This short presentation describes a preventable workplace incident where a worker in Washington state was killed on the job and is narrated by the L & I safety inspector who conducted the investigation. To view the narration script, click on the button on the lower right corner of the screen. To move between slides, or view a particular slide again, click on the same lower right hand corner button and then click on the back and forward arrows at the bottom of the screen.
Hello, my name is Rick White and I work for the Department of Labor and Industries, Division of Occupational Safety and Health. I was the investigator for a incident where a 38-year old welder was fatally injured while doing maintenance on a large chip conveyor at a commercial wood chipping facility.
A new conveyor system had been installed to move wood chips from a large chipper to the yard area. The system was operational but not complete. Two workers, including a welder, were working at the in-feed end of the conveyor system which was 400 feet from out-feed end.
At the same time, two other workers were working at the out-feed end of the conveyor. The control panel, including the disconnect switch for the system, was located at the out-feed end. The conveyor was shut down for maintenance.
The workers at the out-feed end needed to move the belt a few feet to complete their work. Before starting up the conveyor, one of the workers checked to see if the other workers at the in-feed end were away from the belt. He saw one worker clear, but did not see the welder, and apparently did not know he was at the worksite, so he activated the on switch. This switch was designed to be locked out as shown in the photo on the right, but no lockout devices were in use at the time of the incident.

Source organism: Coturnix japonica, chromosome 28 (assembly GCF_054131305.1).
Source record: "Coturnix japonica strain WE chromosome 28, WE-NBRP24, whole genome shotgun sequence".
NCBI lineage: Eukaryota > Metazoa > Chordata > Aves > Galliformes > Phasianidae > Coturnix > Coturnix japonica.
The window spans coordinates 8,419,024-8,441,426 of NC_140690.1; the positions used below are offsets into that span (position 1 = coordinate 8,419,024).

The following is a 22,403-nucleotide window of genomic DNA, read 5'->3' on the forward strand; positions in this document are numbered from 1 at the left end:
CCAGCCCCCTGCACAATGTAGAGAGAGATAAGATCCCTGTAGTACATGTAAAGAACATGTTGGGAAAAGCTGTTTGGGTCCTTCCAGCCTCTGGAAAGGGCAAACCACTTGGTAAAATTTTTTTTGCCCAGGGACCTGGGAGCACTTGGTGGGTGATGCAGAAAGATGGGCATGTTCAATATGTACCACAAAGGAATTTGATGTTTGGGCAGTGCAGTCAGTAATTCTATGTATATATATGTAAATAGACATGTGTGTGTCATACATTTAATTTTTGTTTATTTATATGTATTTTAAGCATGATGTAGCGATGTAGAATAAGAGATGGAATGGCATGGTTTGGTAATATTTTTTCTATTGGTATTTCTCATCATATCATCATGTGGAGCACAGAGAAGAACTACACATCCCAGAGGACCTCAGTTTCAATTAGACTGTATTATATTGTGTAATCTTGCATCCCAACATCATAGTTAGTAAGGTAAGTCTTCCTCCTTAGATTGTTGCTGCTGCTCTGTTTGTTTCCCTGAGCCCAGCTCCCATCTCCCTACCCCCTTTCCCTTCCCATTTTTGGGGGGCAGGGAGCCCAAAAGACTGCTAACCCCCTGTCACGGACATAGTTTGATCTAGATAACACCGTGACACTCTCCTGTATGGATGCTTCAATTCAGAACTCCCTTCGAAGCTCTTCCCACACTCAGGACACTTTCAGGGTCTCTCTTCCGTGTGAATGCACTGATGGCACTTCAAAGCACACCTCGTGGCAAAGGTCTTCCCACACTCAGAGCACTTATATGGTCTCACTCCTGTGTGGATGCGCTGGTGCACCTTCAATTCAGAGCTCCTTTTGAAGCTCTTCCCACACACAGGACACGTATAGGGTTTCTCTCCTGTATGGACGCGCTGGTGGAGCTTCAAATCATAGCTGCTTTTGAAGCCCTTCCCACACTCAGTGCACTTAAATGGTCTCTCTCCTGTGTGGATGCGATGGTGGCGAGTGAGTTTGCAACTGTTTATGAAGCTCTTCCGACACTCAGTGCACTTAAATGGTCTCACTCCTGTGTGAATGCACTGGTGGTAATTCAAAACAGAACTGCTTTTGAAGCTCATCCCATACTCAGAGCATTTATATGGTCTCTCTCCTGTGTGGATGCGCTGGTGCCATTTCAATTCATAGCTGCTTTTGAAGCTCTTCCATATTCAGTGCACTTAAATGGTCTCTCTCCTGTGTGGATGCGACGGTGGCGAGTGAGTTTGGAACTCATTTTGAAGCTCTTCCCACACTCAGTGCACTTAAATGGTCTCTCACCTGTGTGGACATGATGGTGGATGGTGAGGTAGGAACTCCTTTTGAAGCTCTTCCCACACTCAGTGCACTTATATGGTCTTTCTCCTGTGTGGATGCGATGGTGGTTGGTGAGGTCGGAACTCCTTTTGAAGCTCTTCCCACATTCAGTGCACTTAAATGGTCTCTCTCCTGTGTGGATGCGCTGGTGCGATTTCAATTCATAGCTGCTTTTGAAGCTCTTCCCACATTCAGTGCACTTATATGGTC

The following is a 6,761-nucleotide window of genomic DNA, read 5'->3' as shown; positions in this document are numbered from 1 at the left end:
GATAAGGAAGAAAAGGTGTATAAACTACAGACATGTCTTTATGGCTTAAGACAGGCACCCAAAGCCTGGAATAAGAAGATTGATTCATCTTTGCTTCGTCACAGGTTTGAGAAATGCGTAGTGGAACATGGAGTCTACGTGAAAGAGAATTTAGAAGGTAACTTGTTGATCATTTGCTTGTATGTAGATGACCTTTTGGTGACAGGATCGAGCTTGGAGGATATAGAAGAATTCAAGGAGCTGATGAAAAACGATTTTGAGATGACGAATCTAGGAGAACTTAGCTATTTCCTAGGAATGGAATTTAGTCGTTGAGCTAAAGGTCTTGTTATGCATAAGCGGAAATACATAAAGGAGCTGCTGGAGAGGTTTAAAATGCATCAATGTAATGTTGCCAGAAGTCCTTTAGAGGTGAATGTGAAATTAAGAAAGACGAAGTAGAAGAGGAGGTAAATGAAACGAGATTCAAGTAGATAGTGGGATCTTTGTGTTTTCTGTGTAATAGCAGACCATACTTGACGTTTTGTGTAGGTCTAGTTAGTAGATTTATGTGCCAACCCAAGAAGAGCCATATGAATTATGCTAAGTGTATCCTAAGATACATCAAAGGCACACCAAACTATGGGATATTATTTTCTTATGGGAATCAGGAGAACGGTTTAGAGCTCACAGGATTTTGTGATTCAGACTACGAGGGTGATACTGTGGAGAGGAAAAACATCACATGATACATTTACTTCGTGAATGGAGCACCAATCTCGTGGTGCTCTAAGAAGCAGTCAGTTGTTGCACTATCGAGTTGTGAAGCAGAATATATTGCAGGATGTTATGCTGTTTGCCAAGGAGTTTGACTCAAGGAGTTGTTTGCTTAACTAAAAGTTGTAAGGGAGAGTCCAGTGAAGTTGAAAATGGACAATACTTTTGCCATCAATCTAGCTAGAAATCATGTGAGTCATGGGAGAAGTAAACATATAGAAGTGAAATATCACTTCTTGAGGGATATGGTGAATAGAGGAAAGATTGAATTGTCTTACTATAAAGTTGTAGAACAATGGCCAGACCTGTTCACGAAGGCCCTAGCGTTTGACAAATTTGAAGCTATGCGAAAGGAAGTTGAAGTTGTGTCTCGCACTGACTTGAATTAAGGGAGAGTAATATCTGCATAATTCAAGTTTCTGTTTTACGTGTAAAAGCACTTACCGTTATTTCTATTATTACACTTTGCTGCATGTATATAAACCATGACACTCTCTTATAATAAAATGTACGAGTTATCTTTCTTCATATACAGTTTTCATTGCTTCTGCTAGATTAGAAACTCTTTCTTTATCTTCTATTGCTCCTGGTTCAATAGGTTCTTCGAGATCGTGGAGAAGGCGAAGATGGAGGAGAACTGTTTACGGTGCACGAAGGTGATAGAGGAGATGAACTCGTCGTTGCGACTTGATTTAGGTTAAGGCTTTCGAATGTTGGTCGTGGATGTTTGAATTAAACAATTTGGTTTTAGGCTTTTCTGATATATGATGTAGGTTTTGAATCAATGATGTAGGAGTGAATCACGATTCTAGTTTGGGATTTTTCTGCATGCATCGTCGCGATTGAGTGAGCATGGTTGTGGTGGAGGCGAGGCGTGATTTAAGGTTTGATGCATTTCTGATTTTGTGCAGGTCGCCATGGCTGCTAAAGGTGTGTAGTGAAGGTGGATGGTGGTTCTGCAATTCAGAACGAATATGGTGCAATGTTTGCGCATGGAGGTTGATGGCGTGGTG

The welder was working below the hopper, sitting on the conveyor belt between the metal framework and the conveyor and therefore not visible from the out-feed end. When the conveyor belt was turned on, the welder was immediately pulled by the moving belt into the narrow space under the metal framework feet first, trapping him and inflicting severe crushing injuries. The fast-moving conveyor belt was on for 4-5 seconds and moved nearly 33 ft. with the welder trapped before it was shut-off. His co-workers immediately called 911 and then managed to free him. He was transported to the hospital, but died soon after.
Lockout/tagout procedures require powered equipment to be shut down and locked out so that it cannot be inadvertently turned on when maintenance is being done. When more than one worker will be doing maintenance, all these workers must have locks and use them. The machinery cannot be started up until all locks are removed. In this incident all the workers had been provided with locks, but they were not used. The workers involved had also been provided general training on lockout/tagout, but the employer did not ensure they followed company lockout/tagout procedures or that they fully understood how this newly installed conveyor system worked.
This incident could have been prevented by doing the following: First, ensure the workers understand how the machinery and the lockout/tagout process works, second, use a group lockout system when more than one person is working on the same equipment, and finally, enforce lockout/tagout requirements. Letís keep Washington Safe and Working by ensuring lockout procedures are understood and actually used.